Under slavery black women often found them doubly victimized when white women took their wrath out on female slaves while their husbands, sons, and brothers continued to rape and abuse with impunity.

Now, we know that for a time slavery also existed in the North and racism continued here far after its abolition. We also know that despite the regulation of slavery, black family ties persisted, black slaves- both men and women - resisted their subordination' they escaped slaveholders, carried out uprisings, deliberately withheld their labor, and taught themselves to read in clandestine "midnight schools" often run by women. I am not for a moment suggesting that black slaves, or African-Americans living in the South or other part of the U.S. today should be seen only - or mainly - as victims. What I AM suggesting is that we face the painful history of slavery and we must consider how its legacy still impacts and influences life in our nation.

We see some of this in Tara's character development and story arc; she is depicted as a strong women who is self-educated, she has directly challenged men - Bill over the issue of slavery in his family, Sam over what she perceives as his racism in their sexual relationship (which he may well be blind to), and Andy and Bud over what she views as illegitimate police power.

Is it unreasonable to think that her sexual relationship with Sam might be problematized due in part to the history of female slave's sexual exploitation by white men?

Maxine Fortenberry admonishes that Adele Stackhouse hadn't really thought through the idea of booking the church for this particular DGD meeting, since the guest of honor was a vampire who might just sizzle up like a slab of fat-back bacon when he caught sight of the big cross at the front of the room. But maybe, just maybe, the church as venue was more thought out and purposefully planned (not by Gran, but by the writers, of course) to send a message of social control.

Could it be that the church as institution- and all the symbols of religious tradition housed within which condition us and to a certain extent mold our ideas and behavior (even if we are not personally religious, since we live in a society deeply rooted and soaked in Judeo-Christian tradition)... the altar bearing the words from scripture which recall Jesus' sacrifice and the sacrament of communion commemorating it, juxtaposed with the DGD sign featuring the Confederate flag as a reminder of yet another sacrificial body - the rebel soldiers killed in battle - and the cross, here draped by yet another powerful symbol of patriotism, the American Flag... set up here as legitimizing devices for the maintenance of the status quo - the version of the social order that the DGD so fondly recalls?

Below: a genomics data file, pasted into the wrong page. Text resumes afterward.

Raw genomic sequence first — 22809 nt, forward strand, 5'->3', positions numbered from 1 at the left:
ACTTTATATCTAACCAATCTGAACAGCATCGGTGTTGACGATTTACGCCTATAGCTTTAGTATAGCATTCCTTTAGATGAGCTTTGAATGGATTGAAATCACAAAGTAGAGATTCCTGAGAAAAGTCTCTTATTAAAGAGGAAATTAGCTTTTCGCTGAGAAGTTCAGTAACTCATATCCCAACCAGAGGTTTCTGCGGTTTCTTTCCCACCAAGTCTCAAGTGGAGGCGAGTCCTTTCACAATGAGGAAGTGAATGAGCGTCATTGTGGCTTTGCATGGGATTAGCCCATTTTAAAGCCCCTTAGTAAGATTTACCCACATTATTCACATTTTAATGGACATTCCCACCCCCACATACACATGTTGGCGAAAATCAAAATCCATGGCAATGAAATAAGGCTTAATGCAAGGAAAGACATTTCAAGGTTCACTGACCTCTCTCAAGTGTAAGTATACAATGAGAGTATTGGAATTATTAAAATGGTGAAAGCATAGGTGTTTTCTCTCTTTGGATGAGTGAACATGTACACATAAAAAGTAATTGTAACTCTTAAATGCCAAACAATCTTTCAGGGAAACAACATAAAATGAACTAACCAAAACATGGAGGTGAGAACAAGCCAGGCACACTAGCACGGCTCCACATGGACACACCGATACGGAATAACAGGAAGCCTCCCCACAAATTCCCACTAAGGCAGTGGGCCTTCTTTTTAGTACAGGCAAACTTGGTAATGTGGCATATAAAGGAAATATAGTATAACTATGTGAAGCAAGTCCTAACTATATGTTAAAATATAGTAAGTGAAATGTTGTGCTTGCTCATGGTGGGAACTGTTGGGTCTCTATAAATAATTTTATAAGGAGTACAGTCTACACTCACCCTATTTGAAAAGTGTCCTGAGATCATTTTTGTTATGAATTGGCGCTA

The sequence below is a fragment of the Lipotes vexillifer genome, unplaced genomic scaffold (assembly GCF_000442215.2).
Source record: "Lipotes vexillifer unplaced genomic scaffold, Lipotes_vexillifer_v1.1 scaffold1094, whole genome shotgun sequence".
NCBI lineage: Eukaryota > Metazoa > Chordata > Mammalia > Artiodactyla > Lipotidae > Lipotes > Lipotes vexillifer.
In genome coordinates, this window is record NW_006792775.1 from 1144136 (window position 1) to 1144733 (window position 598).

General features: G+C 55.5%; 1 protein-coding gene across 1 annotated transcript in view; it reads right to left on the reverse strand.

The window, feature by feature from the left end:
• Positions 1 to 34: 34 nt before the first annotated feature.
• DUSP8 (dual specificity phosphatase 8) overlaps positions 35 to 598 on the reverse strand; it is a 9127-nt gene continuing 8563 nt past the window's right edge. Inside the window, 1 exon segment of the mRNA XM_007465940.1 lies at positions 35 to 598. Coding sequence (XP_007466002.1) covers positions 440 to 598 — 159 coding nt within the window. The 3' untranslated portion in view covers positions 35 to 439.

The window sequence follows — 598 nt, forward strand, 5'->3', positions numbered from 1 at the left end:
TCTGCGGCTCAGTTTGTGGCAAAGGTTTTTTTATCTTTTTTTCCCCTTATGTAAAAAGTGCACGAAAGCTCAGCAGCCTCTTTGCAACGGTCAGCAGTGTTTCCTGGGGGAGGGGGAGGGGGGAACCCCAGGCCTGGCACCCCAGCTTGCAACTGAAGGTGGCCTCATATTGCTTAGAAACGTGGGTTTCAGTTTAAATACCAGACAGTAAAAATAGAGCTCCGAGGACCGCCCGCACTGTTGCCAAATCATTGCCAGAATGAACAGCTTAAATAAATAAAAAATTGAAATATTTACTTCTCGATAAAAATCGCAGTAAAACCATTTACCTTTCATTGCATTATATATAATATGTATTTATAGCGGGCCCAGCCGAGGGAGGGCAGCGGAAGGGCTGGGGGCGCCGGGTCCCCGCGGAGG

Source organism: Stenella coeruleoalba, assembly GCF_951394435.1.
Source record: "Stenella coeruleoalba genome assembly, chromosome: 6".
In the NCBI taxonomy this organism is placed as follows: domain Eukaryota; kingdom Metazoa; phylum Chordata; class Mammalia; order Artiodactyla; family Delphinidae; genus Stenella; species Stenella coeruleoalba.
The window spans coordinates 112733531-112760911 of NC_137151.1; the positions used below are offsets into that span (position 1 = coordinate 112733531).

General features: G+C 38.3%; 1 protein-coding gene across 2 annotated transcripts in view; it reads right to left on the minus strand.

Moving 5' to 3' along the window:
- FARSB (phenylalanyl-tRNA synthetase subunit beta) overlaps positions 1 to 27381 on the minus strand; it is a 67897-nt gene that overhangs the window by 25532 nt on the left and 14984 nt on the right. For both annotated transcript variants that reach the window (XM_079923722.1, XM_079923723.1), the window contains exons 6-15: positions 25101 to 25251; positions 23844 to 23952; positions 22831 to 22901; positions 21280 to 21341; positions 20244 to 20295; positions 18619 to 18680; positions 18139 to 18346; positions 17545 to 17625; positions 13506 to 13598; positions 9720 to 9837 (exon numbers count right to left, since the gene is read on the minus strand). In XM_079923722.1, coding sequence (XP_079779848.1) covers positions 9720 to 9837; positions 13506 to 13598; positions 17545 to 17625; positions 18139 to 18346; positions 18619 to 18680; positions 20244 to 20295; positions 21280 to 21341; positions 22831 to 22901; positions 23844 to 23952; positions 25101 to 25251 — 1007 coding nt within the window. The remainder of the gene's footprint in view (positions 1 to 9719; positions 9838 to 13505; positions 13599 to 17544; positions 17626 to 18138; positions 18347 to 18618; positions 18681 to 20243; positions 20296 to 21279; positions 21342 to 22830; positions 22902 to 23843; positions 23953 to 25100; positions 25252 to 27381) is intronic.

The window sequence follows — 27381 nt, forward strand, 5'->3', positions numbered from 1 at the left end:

Adele told Mayor Norris she didn't know why Bud Dearborne felt compelled to wear his Sheriff's uniform to the DGD meeting. Could it be that True Blood's writers wanted the friendly lawman to bring a tacit expression of state power to the DGD by having him wear his uniform, which is emblematic of law and order?

We may be onto something with the theme of seemingly benign reassertion of social order and control. Let's take a look at surface-level appearances. Certainly Adele Stackhouse, the organizer of this event, is a beloved figure for many reasons and a model of welcoming and tolerance in Bon Temp; the grandfatherly Mayor Norris - although slightly wary of Bill's vampiric presence - does not seem to be a bigot...